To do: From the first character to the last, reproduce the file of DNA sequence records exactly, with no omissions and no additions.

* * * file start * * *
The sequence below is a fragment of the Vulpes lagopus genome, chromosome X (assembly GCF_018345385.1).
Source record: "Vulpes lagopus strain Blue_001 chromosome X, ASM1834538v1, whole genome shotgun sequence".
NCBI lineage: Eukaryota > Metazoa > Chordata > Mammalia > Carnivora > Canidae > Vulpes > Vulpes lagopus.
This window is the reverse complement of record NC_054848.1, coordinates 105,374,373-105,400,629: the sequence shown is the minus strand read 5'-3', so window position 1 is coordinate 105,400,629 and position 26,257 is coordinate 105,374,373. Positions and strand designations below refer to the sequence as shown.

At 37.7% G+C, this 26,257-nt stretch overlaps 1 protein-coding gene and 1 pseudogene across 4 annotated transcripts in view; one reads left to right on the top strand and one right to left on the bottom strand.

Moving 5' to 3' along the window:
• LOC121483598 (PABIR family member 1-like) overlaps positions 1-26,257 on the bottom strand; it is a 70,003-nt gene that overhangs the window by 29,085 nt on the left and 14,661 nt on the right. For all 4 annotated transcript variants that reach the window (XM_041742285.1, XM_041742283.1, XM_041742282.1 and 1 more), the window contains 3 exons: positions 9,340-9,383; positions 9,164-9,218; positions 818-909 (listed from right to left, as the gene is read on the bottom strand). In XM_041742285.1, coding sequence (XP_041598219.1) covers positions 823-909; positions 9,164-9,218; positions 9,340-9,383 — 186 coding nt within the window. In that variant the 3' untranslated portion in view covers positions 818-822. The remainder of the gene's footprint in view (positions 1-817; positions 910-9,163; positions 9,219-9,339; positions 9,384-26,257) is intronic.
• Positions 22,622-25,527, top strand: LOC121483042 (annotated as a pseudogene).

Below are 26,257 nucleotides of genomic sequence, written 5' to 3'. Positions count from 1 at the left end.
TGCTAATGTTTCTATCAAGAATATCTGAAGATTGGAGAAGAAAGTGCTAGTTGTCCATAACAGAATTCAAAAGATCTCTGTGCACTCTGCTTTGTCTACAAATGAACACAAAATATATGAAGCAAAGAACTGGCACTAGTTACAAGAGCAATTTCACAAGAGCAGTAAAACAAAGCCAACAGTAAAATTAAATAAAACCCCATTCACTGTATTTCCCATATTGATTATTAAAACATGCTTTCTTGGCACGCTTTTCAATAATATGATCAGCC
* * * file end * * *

The sequence below is a fragment of the Vulpes lagopus genome, chromosome X (assembly GCF_018345385.1).
Source record: "Vulpes lagopus strain Blue_001 chromosome X, ASM1834538v1, whole genome shotgun sequence".
NCBI lineage: Eukaryota > Metazoa > Chordata > Mammalia > Carnivora > Canidae > Vulpes > Vulpes lagopus.
This window is the reverse complement of record NC_054848.1, coordinates 105,374,373-105,400,629: the sequence shown is the minus strand read 5'-3', so window position 1 is coordinate 105,400,629 and position 26,257 is coordinate 105,374,373. Positions and strand designations below refer to the sequence as shown.

At 37.7% G+C, this 26,257-nt stretch overlaps 1 protein-coding gene and 1 pseudogene across 4 annotated transcripts in view; one reads left to right on the top strand and one right to left on the bottom strand.

Moving 5' to 3' along the window:
• LOC121483598 (PABIR family member 1-like) overlaps positions 1-26,257 on the bottom strand; it is a 70,003-nt gene that overhangs the window by 29,085 nt on the left and 14,661 nt on the right. For all 4 annotated transcript variants that reach the window (XM_041742285.1, XM_041742283.1, XM_041742282.1 and 1 more), the window contains 3 exons: positions 9,340-9,383; positions 9,164-9,218; positions 818-909 (listed from right to left, as the gene is read on the bottom strand). In XM_041742285.1, coding sequence (XP_041598219.1) covers positions 823-909; positions 9,164-9,218; positions 9,340-9,383 — 186 coding nt within the window. In that variant the 3' untranslated portion in view covers positions 818-822. The remainder of the gene's footprint in view (positions 1-817; positions 910-9,163; positions 9,219-9,339; positions 9,384-26,257) is intronic.
• Positions 22,622-25,527, top strand: LOC121483042 (annotated as a pseudogene).

Below are 26,257 nucleotides of genomic sequence, written 5' to 3'. Positions count from 1 at the left end.
TGCTAATGTTTCTATCAAGAATATCTGAAGATTGGAGAAGAAAGTGCTAGTTGTCCATAACAGAATTCAAAAGATCTCTGTGCACTCTGCTTTGTCTACAAATGAACACAAAATATATGAAGCAAAGAACTGGCACTAGTTACAAGAGCAATTTCACAAGAGCAGTAAAACAAAGCCAACAGTAAAATTAAATAAAACCCCATTCACTGTATTTCCCATATTGATTATTAAAACATGCTTTCTTGGCACGCTTTTCAATAATATGATCAGCC